What a year. We face huge challenges; and yet the whole world is excited about America again and rooting for her – most of the world, anyway – and that’s huge. Those of us who consider Martin Luther King’s ‘I have a dream’ the most moving and meaningful speech of our lives know that in 2008, hope won.
So, for all the belt-tightening as we are likely to encounter over the next several years* there is still lots of reason to be hopeful**.
And in that spirit, I offer, yet again, the column I wrote a year ago trying to summarize key points of a three-hour Ray Kurzweil C-SPAN interview . . . (only, use this link rather than the one in that column, because it’s free) . . . those points being, first, that as dazzling as the technological progress of the last 50 years has been, the next 50 years should be 32 times as dazzling . . . and, second, that one manifestation of this will be that – while you can certainly still get hit by a bus – life expectancy on average will soon be rising by more than one year per year. So you’ll be getting a little further from the end each year. So floss.
My overarching point here: What an amazing time to be alive and Internet-enabled. Happy New Year! Here’s wishing you and yours a healthy, fulfilling 2009.
*By the way, because I should have included this thought Monday: tax cuts are probably the least effective way to fix our problem. Those who have enough income to be subject to tax aren’t the ones hurting worst, and they’d most likely just use a tax cut to pay down debt or build up savings – as they should. And if they did use it to buy another imported flat screen TV or airline ticket, what would they – or we – really have to show for it in 10 years?
No, the resources we throw at our problems should go mainly to putting people without income to work doing things that need doing, as argued Monday, like retro-greening our residential and commercial building stock, digitizing our medical records, modernizing our schools, rebuilding our roads and bridges, deploying windmills and a new electric grid, dredging our waterways.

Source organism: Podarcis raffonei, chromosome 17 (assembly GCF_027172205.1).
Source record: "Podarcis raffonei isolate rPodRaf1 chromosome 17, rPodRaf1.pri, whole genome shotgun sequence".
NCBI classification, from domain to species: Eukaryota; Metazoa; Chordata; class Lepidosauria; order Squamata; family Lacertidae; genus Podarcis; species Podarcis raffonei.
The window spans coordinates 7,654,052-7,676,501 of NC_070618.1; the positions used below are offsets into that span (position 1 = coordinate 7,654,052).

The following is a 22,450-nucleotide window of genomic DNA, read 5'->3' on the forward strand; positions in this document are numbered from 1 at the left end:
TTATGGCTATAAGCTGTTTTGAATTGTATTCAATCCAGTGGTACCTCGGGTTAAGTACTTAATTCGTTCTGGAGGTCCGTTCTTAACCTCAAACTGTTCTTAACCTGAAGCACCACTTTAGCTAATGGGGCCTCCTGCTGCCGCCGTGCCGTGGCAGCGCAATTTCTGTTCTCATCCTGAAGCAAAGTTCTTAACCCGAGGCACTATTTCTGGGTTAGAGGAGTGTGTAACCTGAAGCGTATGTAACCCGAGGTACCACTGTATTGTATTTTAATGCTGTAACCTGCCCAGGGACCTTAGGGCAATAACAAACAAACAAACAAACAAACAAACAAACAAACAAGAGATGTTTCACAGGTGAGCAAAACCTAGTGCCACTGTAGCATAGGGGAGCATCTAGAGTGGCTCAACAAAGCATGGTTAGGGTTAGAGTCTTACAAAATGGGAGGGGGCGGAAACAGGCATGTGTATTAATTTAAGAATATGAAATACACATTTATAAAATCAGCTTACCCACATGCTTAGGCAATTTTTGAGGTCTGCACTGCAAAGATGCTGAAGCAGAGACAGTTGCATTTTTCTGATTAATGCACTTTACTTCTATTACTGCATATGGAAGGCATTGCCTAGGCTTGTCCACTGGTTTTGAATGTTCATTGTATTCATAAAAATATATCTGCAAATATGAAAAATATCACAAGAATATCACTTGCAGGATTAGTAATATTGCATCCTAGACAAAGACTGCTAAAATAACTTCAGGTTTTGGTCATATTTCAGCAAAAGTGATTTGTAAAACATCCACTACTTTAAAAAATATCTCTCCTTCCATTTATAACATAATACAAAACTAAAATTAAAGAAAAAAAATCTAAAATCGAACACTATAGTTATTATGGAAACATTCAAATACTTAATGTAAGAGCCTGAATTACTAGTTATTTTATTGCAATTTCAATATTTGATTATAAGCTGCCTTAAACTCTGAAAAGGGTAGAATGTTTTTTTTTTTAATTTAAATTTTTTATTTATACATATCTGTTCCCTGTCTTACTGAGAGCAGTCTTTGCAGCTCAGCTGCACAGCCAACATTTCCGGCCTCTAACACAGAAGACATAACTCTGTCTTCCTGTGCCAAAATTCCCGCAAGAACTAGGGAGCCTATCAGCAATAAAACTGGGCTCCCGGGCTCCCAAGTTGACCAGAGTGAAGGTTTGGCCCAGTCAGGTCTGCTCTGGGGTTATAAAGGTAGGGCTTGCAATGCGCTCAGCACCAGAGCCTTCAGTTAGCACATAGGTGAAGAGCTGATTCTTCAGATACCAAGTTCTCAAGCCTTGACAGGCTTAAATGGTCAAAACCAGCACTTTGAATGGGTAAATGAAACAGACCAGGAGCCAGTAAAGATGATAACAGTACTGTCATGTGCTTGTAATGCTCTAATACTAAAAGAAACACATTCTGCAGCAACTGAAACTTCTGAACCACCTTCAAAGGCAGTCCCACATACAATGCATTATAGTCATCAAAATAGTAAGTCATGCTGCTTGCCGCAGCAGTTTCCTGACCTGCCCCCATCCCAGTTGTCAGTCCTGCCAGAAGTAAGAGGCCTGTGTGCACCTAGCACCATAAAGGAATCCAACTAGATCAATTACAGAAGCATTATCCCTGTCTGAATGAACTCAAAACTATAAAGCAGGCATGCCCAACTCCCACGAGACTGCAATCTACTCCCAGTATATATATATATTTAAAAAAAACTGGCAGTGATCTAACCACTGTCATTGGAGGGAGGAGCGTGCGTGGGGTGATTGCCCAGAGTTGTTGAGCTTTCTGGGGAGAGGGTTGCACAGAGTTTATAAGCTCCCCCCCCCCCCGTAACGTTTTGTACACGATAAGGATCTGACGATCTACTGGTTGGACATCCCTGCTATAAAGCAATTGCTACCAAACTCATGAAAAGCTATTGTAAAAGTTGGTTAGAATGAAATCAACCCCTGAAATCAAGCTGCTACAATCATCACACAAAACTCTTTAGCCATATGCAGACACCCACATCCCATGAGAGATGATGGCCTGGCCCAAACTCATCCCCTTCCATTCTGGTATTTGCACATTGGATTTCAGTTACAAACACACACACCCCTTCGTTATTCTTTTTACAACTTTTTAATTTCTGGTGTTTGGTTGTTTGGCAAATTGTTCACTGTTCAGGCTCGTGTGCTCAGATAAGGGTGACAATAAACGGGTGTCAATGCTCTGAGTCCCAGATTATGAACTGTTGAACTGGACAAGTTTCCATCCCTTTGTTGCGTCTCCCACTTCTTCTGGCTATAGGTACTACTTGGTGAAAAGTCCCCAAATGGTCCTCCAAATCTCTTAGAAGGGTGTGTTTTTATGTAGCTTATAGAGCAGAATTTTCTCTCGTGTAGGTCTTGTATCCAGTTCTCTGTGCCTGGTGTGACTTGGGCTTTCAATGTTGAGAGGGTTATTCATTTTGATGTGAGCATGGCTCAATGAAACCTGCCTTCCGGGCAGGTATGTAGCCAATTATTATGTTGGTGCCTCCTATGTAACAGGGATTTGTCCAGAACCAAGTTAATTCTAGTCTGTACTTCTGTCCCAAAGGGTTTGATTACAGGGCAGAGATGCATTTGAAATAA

Not to say the President-elect should go back on his tax-cut pledge – or that it can be this easy and neat. Not every laid-off store clerk and starving real estate agent can be effectively or swiftly employed building a new electric grid. Clearly. But this is the overall theme.
Finally, it should be said, tax cuts are not a good answer (even if the electorate has thus far demanded them), because in our current circumstance they are not really tax cuts at all, they are tax shifts – onto our future selves and our children.
** Indeed, there is reason to fear that hopefulness may even get a little overdone in the excitement of a new year and the promise of the new administration. So I wouldn’t be surprised to see the stock market rise further . . . and thus have sold some more of my RSW. (Roughly speaking, you may recall, we bought it around $85 and sold ‘a third to a half’ around $170 or $200.) Monday I sold more for $120 . . . which was equivalent to $140 because we are about to get a big capital gains distribution.
But if the market does climb much further, I plan to buy some back (only, as noted, switching from RSW to the more liquid SDS), because I think it may not yet fully have sunk in how much worse things are likely to get before they get better. I want to be hedged against that possibility.
Quote of the Day
In 1800, 75% of [an American's] working man's expenditures went for food alone. By 1850, that had dropped to 50%. Today it is a little more than 11%.~The Wall Street Journal, September 20, 1996
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